Source:  Self-adaptation cir. 2000


A little story about hummus. “Hommus“, is the Arabic word for chickpea, thus a very Arabic, middle-eastern dish found in everyone’s home, like our version of peanut butter in the U.S. But sooo much better. Hummus has loads of health benefits. It’s high in dietary fiber, vitamins and proteins. Thus, the perfect vegan food.


Having a great Palestinian childhood friend was a definite delight from the culinary perspective. It was also more than likely my first exposure to this middle-eastern delight. My friends mother, a native born Palestinian woman, would always have a bowl of fresh made hummus on hand. Always drizzled with some olive oil and sprinkled with paprika, it was one of my favorite dishes to taste.

As the years went on, this middle-eastern dish became more and more popular, and before you knew it, you could get your pre-made container from the grocery store. The flavor paled in comparison to the fresh made version, and I have yet to this day, been able to find a store bought version of hummus that I like. You know what they say, when you can’t find what you want, do it yourself…or something like that.

I’m encouraging you to take the hummus challenge. Get your food processor plugged in, and begin to grind. Once all whipped together, season with your own ideas, or follow my adaptation. You will be able to serve this dip with pure confidence, and wow the crowd. And don’t forget, hummus goes great with sliced vegetables, or the delightful naan bread. Bismallah! (enjoy)


Pair with fresh cut vegetables or your own, home-made pita bread.
Course Side Dish
Cuisine Indian, Middle Eastern
Keyword Vegetables
Prep Time 30 minutes
Cook Time 20 minutes
Soaking Time 12 hours
Total Time 12 hours 50 minutes
Servings 10 people


hummus base

  • 2 cups garbanzo beans
  • 1/2 cup tahini
  • 1 whole lemon juice only, discard pulp and seeds
  • 2 cloves garlic
  • 1/2 tsp Cumin one of my favorite seasonings!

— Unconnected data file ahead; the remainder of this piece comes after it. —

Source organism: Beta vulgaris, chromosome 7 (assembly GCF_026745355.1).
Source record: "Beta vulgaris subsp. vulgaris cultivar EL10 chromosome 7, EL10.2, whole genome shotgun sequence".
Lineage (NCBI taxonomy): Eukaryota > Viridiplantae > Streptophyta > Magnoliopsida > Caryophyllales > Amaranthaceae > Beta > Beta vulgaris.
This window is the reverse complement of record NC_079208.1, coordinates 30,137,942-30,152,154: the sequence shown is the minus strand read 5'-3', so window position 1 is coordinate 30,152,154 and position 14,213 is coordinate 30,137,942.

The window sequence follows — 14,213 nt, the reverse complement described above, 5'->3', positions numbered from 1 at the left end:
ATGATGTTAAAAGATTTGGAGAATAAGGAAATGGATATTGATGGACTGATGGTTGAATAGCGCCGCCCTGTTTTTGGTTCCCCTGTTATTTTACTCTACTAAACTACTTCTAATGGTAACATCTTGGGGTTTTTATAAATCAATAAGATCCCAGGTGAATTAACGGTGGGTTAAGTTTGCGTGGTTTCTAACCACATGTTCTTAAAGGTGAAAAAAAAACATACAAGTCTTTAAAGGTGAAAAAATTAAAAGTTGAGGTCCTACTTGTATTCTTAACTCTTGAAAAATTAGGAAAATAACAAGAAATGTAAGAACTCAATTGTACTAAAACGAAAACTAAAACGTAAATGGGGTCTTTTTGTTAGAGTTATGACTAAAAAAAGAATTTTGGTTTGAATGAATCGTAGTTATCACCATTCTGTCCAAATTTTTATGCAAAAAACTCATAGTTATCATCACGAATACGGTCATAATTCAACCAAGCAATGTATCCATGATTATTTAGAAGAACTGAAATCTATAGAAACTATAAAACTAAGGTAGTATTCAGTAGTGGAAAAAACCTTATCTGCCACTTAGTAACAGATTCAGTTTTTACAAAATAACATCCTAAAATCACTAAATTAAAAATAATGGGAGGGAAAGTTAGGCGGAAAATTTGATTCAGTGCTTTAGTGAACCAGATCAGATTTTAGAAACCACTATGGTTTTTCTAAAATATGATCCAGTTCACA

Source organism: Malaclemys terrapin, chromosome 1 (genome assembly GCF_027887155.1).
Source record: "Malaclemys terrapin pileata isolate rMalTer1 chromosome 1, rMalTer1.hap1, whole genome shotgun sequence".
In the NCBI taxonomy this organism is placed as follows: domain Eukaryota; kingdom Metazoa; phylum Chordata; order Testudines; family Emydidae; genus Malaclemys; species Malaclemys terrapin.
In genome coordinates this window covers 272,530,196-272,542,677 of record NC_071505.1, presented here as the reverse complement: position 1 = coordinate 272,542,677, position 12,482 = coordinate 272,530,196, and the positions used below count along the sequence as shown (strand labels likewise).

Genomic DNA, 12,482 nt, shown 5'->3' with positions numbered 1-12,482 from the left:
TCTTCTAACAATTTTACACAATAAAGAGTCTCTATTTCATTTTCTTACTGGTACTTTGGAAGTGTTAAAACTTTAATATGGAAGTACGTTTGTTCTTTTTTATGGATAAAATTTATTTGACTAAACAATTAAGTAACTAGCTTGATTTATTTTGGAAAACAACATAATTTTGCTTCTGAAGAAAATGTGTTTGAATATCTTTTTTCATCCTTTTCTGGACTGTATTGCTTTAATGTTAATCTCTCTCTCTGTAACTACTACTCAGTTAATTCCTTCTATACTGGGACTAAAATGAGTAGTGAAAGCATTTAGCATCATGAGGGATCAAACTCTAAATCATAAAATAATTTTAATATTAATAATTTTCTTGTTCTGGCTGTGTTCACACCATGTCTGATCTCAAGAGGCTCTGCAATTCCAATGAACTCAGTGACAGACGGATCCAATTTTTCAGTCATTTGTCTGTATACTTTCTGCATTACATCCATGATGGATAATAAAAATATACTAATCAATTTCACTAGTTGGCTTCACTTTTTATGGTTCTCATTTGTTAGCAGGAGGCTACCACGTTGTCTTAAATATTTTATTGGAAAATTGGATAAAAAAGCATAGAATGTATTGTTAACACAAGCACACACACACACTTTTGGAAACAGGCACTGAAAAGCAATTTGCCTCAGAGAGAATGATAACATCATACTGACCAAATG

• 1-2 pinch sea salt
  • 2 pinches ground pepper
  • 2 TBS olive oil helps with blending


  • olive oil garnish as desired to finished hummus
  • parsley
  • paprika


  • Soak the beans overnight. After a minimum of 8 hours has passed, drain and put beans in pressure cooker, add enough water to cover the beans. Seal lid, and cook once under pressure, on medium heat for about 17 min.
  • In a mixer/blender style apparatus, add the cooked beans, tahini, lemon juice, garlic, and spices and turn on blender and begin to combine.
  • Let the blender run for a few minutes until you are sure it’s well blended and very smooth. If during this time you need to add water, do so-each recipe is different, so do it until the dip is pliable and smooth looking, but not liquidly at all.
  • Once dip is well blended, serve in dip bowl, sprinkle on a dash of olive oil, and garnish w/ paprika and parsley. serve with your own home-made naan bread (see recipe)
    naan bread


For the garbanzo beans, I think your home made version is always better to the canned version.  To do your own, soak beans overnight in water.  The following morning, rinse the beans, and put into the pressure cooker.  Cover the beans with water, plus an inch of water so that the beans have plenty of water.  Put the heat on high temp, until the pressure is achieved in the cooker, then turn the heat to medium, ensuring the pressure is maintained, but not leaking out water.  Set timer and cook at this point for about 10 min. 
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